By Will Steffen of the Australian National University
Opposition leader Anthony Albanese’s announcement on Friday that a Labor government in Australia would adopt a target of net-zero emissions by 2050 was a big step in the right direction. But a bit of simple maths reveals the policy is too little, too late.
Perhaps the most robust way to assess whether a proposed climate action is strong enough to meet a temperature target is to apply the “carbon budget” approach. A carbon budget is the cumulative amount of carbon dioxide the world can emit to stay within a desired temperature target.
Once the budget is spent (in other words, the carbon dioxide is emitted), the world must have achieved net-zero emissions if the temperature target is to be met.
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So let’s take a look at how Labor’s target stacks up against the remaining carbon budget.
Blowing the budget
The term “net-zero emissions” means any human emissions of carbon dioxide are cancelled out by the uptake of carbon by the Earth – such as by vegetation or soil – or that the emissions are prevented from entering the atmosphere, by using technology such as carbon capture and storage.
(The net-zero emissions concept is fraught with scientific complexities and the potential for perverse outcomes and unethical government policies – but that’s an article for another day.)
So let’s assume every country in the world adopted the net-zero-by-2050 target. This is a plausible assumption, as the UK, New Zealand, Canada, France, Germany and many others have already done so.
What then should the world’s remaining carbon budget be, starting from this year?
The globally agreed Paris target aims to stabilise the global average temperature rise at 1.5℃ above the pre-industrial level, or at least keep the rise to well below 2℃.
The Intergovernmental Panel on Climate Change (IPCC) estimates that from 2020, the remaining 1.5℃ carbon budget is about 130 GtC (billion tonnes of carbon dioxide). This is based on a 66% probability that limiting further emissions to this level will keep warming below the 1.5℃ threshold.
Current global emissions are about 11.5 GtC per year. So at this rate, the budget would be blown in just 11 years.
How does Labor’s policy stack up?
This is where the “net-zero emissions by 2050” target fails. Even if the world met this target, and reduced emissions evenly over 30 years, cumulative global emissions would be about 170 GtC by 2050. That is well over the 130 GtC budget needed to limit warming to 1.5℃.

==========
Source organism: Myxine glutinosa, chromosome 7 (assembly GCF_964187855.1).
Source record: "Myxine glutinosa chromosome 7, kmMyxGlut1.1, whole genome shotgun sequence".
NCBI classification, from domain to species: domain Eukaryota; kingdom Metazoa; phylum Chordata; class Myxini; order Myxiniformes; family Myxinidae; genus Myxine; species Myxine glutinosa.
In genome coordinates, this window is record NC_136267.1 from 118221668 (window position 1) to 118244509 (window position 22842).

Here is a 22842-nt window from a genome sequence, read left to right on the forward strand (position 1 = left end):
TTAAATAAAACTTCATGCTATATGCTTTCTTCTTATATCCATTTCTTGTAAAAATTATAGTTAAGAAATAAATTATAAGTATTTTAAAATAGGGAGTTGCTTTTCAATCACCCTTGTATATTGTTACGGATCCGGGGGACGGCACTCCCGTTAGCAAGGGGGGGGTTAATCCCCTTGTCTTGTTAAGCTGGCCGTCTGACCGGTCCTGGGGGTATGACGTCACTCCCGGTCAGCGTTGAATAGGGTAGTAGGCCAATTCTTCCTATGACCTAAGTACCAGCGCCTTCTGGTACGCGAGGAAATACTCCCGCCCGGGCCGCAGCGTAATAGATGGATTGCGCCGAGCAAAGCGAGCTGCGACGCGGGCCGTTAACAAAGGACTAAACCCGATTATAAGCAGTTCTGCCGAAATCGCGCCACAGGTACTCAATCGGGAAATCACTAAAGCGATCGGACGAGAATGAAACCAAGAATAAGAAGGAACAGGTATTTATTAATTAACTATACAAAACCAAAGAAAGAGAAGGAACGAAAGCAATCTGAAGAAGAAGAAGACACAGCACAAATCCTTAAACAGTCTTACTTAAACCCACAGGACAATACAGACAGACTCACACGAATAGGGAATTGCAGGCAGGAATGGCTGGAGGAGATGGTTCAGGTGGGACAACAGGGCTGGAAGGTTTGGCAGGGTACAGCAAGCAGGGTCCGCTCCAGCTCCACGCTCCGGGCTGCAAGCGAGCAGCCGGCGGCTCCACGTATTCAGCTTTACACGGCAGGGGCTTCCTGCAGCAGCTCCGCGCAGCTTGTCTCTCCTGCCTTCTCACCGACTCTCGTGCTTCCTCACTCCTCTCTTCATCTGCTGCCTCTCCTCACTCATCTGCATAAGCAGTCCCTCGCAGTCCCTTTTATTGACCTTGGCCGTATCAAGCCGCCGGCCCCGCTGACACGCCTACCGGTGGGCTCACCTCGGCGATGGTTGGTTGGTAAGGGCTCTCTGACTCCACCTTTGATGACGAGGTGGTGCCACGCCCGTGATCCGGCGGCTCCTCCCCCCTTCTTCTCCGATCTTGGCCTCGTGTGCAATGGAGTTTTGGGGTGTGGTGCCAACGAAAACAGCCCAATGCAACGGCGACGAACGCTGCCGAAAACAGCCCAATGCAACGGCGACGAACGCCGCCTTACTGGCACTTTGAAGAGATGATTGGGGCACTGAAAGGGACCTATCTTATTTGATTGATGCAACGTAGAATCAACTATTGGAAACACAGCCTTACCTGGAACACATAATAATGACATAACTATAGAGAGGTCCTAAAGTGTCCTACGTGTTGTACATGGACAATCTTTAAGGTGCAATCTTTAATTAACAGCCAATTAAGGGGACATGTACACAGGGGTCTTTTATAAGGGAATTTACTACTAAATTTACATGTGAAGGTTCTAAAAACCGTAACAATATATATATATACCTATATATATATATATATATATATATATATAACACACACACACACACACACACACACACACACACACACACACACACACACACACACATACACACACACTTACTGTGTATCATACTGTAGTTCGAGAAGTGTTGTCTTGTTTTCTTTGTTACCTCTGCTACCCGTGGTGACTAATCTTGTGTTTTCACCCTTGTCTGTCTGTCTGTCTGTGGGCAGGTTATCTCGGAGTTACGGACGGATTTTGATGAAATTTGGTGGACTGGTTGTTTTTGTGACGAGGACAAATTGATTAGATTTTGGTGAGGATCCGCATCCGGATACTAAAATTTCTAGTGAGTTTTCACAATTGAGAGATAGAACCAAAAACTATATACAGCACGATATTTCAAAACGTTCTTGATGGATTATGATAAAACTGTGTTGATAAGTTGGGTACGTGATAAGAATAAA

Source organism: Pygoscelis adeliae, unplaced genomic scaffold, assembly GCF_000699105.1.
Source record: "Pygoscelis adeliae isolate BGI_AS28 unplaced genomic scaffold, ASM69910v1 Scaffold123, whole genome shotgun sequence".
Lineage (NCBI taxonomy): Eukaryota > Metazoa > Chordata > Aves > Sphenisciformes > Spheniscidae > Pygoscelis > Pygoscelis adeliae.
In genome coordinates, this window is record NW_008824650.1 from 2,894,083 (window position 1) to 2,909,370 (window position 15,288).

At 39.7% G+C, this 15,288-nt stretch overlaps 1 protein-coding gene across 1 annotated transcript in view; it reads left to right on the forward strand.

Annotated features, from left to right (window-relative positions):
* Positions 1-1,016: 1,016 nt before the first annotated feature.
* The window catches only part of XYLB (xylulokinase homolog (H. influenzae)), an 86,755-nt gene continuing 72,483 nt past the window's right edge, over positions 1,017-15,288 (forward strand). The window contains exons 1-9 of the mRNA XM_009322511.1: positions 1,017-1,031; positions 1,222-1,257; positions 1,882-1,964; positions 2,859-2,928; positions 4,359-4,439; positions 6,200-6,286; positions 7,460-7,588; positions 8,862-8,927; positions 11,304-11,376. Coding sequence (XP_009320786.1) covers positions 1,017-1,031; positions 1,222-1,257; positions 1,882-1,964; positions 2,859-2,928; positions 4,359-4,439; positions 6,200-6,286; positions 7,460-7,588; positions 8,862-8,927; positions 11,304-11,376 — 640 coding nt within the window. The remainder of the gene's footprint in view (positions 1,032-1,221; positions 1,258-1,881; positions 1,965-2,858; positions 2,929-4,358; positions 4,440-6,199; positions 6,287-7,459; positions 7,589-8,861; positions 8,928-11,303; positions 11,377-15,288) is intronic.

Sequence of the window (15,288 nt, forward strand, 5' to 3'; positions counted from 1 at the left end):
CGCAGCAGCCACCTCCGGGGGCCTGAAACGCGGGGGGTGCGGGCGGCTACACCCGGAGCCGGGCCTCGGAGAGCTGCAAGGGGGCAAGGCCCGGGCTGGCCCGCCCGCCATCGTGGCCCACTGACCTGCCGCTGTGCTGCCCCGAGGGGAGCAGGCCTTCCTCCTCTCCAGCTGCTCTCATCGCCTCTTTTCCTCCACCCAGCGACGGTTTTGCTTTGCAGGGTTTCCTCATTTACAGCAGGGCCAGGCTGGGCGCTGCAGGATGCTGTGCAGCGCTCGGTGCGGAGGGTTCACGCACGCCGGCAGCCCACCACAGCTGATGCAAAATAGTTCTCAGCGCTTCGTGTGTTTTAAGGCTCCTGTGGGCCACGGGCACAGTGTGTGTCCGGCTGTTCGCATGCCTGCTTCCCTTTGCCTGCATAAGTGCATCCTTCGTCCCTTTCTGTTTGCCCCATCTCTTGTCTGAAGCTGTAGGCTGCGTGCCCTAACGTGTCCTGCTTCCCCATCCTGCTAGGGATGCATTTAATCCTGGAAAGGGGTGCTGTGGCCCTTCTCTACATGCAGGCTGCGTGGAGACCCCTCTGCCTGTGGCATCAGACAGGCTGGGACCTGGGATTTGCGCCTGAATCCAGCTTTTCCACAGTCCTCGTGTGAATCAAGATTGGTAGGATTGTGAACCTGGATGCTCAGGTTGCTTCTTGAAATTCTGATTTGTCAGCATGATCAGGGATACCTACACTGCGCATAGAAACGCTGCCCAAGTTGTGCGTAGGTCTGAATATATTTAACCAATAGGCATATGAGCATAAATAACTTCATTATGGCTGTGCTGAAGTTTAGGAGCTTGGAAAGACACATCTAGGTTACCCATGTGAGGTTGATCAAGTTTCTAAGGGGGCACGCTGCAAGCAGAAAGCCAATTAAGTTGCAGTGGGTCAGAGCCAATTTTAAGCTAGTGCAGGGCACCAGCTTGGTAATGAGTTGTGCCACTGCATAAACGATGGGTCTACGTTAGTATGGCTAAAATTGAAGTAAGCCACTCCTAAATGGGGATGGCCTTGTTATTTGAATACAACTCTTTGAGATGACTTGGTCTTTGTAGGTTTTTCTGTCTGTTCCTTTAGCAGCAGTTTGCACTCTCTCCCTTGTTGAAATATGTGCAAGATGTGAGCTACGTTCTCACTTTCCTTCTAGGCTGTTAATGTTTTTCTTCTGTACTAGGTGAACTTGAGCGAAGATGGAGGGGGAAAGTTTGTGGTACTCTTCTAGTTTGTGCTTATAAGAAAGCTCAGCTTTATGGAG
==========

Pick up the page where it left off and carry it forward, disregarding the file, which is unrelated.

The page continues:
So how far would Labor’s target go towards limiting warming to 2℃?
The carbon budget for that target is about 335 GtC. So a net-zero-by-2050 policy could, in principle, stabilise the climate at well below 2℃.
But a word of caution is needed here. The budgets I used above ignore two “jokers in the pack” that could slash the carbon budget and make the Paris targets much harder to achieve.
Jokers in the pack
The first joker is that the carbon budgets I used assume we will reduce emissions of other greenhouse gases, such as methane and nitrous oxide, at about the same rate we reduce carbon dioxide.
But these potent non-CO₂ gases, which primarily come from the agriculture
sector, are generally more difficult to curb than carbon dioxide. Because of this, the IPCC recognises the carbon budget may have to be reduced if these gases are emitted at amounts higher than assumed.
Given the large uncertainties in how fast we can reduce emissions of these non-CO₂ gases, I’ve taken a mid-range estimate of their effect on the 1.5℃ carbon budget and consequently lowered it by 50 Gt. (This value is based on a median non-CO₂ warming contribution as estimated by the IPCC.) This reduces the remaining carbon budget to only about 80 Gt.
Second, the carbon budgets do not include feedbacks in the climate system, such as forest dieback in the Amazon or melting permafrost. These processes are both caused by climate change, at least in part, and amplify it by releasing more carbon dioxide into the atmosphere.
Emissions caused by feedbacks are expected to increase as global average temperature rises. Under a 1.5℃ rise, feedback processes could emit about 70 Gt of carbon dioxide. When the 1.5℃ budget is adjusted for both non-CO2 greenhouse gases and feedbacks, this leaves just one year’s worth of global emissions in the bank.
The corresponding reductions for the 2℃ warming limit reduce its carbon budget to 160 GtC. This is less than the cumulative emissions of 170 GtC if every country adopted a net-zero-by-2050 policy.
What does effective climate action look like?
These calculations are confronting enough. But for Australia there is, in addition, a huge elephant in the room – or rather, in the coal mine.
Our exported emissions – those created when our coal, gas and other fossil fuels are burned overseas – are about 2.5 times more than our domestic emissions. Exported emissions are not counted on Australia’s ledger, but they all contribute to the escalating impacts of climate change – including the bushfires that devastated southeast Australia this summer.
So, what would an effective climate action plan look like? In my view, the central actions should be:
- cut domestic emissions by 50 percent by 2030
- move the net-zero target date forward to 2045, or, preferably 2040
- ban new fossil fuel developments of any kind, for either export or domestic use
The striking students are right. We are in a climate emergency.
The net-zero-by-2050 policy is a step in the right direction but is not nearly enough. Our emission reduction actions must be ramped up even more – and fast – to give our children and grandchildren a fighting chance of a habitable planet.
Dr Will Steffen is an emeritus professor at the Australian National University. This article is republished from The Conversation under a Creative Commons licence. Read the original article.